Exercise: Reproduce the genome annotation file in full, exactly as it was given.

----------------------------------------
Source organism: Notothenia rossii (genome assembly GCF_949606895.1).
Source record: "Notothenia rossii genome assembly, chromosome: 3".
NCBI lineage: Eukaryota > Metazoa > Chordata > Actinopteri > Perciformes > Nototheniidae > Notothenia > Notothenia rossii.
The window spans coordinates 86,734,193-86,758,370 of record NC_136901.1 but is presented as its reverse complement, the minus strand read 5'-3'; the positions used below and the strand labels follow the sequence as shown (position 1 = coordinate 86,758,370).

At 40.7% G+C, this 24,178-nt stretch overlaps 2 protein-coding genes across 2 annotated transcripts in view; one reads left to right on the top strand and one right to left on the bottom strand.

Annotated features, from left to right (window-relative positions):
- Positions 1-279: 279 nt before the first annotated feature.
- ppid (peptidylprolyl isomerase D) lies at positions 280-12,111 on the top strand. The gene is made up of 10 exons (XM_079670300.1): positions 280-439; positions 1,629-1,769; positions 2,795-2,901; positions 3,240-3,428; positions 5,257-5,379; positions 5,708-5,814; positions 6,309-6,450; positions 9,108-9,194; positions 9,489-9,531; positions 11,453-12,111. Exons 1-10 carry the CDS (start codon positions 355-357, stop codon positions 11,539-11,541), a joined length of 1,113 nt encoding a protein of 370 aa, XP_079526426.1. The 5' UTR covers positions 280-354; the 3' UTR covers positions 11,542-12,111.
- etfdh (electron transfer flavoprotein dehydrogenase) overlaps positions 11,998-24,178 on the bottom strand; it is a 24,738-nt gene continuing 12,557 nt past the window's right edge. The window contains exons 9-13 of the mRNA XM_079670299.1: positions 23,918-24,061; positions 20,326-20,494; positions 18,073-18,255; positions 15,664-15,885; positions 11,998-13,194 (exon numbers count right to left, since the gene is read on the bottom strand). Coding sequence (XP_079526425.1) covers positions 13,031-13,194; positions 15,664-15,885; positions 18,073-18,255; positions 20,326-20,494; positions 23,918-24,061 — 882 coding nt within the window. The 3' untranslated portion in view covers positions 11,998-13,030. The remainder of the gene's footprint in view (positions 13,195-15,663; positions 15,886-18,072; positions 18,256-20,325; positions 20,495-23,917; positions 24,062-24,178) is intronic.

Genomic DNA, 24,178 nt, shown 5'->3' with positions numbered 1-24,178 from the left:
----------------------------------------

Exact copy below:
Source organism: Notothenia rossii (genome assembly GCF_949606895.1).
Source record: "Notothenia rossii genome assembly, chromosome: 3".
NCBI lineage: Eukaryota > Metazoa > Chordata > Actinopteri > Perciformes > Nototheniidae > Notothenia > Notothenia rossii.
The window spans coordinates 86,734,193-86,758,370 of record NC_136901.1 but is presented as its reverse complement, the minus strand read 5'-3'; the positions used below and the strand labels follow the sequence as shown (position 1 = coordinate 86,758,370).

At 40.7% G+C, this 24,178-nt stretch overlaps 2 protein-coding genes across 2 annotated transcripts in view; one reads left to right on the top strand and one right to left on the bottom strand.

Annotated features, from left to right (window-relative positions):
- Positions 1-279: 279 nt before the first annotated feature.
- ppid (peptidylprolyl isomerase D) lies at positions 280-12,111 on the top strand. The gene is made up of 10 exons (XM_079670300.1): positions 280-439; positions 1,629-1,769; positions 2,795-2,901; positions 3,240-3,428; positions 5,257-5,379; positions 5,708-5,814; positions 6,309-6,450; positions 9,108-9,194; positions 9,489-9,531; positions 11,453-12,111. Exons 1-10 carry the CDS (start codon positions 355-357, stop codon positions 11,539-11,541), a joined length of 1,113 nt encoding a protein of 370 aa, XP_079526426.1. The 5' UTR covers positions 280-354; the 3' UTR covers positions 11,542-12,111.
- etfdh (electron transfer flavoprotein dehydrogenase) overlaps positions 11,998-24,178 on the bottom strand; it is a 24,738-nt gene continuing 12,557 nt past the window's right edge. The window contains exons 9-13 of the mRNA XM_079670299.1: positions 23,918-24,061; positions 20,326-20,494; positions 18,073-18,255; positions 15,664-15,885; positions 11,998-13,194 (exon numbers count right to left, since the gene is read on the bottom strand). Coding sequence (XP_079526425.1) covers positions 13,031-13,194; positions 15,664-15,885; positions 18,073-18,255; positions 20,326-20,494; positions 23,918-24,061 — 882 coding nt within the window. The 3' untranslated portion in view covers positions 11,998-13,030. The remainder of the gene's footprint in view (positions 13,195-15,663; positions 15,886-18,072; positions 18,256-20,325; positions 20,495-23,917; positions 24,062-24,178) is intronic.

Genomic DNA, 24,178 nt, shown 5'->3' with positions numbered 1-24,178 from the left: